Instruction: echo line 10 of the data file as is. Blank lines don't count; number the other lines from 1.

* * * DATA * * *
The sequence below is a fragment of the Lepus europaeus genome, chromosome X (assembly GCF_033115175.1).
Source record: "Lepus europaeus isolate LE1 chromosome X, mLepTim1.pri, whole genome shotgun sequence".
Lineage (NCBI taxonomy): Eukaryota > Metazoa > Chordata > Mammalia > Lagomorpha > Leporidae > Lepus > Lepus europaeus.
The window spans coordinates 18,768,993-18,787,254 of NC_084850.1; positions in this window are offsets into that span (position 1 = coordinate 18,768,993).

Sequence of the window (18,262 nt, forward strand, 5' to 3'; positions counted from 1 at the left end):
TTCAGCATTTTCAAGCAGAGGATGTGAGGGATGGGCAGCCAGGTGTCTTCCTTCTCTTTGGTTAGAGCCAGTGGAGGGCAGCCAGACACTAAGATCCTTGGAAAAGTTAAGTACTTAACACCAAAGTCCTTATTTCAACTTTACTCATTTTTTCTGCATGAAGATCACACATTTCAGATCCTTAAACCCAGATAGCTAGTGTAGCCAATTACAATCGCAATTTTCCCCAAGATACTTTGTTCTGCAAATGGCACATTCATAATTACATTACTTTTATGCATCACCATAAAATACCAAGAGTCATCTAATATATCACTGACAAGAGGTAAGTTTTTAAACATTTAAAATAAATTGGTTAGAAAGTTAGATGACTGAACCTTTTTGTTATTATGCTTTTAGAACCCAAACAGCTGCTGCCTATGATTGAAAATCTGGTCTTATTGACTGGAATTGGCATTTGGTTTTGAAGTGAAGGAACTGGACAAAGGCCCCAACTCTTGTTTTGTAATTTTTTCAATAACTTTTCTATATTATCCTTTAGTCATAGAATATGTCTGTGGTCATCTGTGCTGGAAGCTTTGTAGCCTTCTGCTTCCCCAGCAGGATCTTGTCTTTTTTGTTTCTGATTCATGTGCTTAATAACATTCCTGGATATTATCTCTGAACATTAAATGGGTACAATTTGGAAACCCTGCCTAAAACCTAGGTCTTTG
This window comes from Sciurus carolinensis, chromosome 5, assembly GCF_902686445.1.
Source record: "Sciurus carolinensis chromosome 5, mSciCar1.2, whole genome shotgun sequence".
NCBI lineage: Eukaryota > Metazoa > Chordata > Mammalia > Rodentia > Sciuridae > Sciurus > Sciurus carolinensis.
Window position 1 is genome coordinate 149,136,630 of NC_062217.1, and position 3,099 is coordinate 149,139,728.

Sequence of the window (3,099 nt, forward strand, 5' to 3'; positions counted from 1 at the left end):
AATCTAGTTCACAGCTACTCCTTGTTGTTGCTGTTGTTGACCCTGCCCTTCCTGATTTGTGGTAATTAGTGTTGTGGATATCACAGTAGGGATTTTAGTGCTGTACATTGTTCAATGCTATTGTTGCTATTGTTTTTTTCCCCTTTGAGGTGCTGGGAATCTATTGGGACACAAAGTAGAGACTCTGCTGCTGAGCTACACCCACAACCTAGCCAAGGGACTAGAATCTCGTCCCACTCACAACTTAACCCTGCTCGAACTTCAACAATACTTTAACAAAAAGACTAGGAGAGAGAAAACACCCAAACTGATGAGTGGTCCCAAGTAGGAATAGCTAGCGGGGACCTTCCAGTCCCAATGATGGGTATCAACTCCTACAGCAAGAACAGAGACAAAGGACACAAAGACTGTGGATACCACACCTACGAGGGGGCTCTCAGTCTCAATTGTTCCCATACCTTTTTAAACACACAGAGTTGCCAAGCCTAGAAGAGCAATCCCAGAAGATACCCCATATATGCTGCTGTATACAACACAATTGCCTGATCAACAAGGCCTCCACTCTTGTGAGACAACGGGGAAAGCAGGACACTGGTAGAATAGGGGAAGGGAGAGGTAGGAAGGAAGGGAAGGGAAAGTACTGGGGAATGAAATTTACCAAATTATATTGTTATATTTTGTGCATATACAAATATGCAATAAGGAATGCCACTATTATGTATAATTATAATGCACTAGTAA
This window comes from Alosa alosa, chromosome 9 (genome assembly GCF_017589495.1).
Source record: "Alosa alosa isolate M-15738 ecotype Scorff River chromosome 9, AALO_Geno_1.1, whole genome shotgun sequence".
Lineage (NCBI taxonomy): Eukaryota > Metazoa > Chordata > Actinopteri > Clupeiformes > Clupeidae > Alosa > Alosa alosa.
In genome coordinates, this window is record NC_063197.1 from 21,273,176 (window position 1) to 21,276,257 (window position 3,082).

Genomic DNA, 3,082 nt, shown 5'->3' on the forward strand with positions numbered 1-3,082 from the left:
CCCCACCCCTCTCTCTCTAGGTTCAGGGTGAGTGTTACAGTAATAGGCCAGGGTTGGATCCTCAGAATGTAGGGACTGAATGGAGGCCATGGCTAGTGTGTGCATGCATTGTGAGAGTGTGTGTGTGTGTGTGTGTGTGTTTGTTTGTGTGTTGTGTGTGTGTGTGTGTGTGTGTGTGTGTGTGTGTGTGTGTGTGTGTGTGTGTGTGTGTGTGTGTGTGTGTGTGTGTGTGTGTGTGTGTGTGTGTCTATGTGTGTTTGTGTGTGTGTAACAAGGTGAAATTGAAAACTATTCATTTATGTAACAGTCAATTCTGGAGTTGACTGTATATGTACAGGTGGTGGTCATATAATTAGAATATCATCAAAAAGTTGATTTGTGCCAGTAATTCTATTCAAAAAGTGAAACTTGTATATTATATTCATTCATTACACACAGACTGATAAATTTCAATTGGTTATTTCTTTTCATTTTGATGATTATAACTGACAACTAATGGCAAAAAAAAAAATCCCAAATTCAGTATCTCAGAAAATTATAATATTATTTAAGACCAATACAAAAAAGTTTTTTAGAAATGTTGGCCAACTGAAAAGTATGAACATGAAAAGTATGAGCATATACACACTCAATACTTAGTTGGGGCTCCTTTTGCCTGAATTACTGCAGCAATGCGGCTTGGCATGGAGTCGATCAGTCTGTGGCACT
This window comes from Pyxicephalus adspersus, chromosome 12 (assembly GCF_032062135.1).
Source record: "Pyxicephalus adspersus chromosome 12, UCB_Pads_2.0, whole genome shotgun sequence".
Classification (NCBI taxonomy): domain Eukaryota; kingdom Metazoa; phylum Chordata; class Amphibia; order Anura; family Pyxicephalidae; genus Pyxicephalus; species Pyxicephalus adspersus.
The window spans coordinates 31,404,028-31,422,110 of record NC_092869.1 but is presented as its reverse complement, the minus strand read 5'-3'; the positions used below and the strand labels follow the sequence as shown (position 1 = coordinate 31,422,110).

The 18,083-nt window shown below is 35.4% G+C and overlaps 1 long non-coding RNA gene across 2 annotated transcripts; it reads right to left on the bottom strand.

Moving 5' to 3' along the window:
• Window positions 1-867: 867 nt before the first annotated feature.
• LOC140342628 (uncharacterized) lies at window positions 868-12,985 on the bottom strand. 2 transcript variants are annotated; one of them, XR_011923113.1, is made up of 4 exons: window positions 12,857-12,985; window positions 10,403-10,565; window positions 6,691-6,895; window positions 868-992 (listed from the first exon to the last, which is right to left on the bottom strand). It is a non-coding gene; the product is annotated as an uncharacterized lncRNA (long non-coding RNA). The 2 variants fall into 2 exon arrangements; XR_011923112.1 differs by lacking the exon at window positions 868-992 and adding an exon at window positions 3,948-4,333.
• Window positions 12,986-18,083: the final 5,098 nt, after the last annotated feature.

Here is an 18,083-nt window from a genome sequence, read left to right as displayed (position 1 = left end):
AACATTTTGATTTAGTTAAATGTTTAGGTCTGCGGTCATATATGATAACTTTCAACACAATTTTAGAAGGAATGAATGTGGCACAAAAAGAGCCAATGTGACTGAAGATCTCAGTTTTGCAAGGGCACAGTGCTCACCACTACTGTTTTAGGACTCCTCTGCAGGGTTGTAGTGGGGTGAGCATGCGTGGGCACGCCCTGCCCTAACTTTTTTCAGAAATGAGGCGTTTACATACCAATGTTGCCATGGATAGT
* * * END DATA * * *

Window position 1 is genome coordinate 149,136,630 of NC_062217.1, and position 3,099 is coordinate 149,139,728.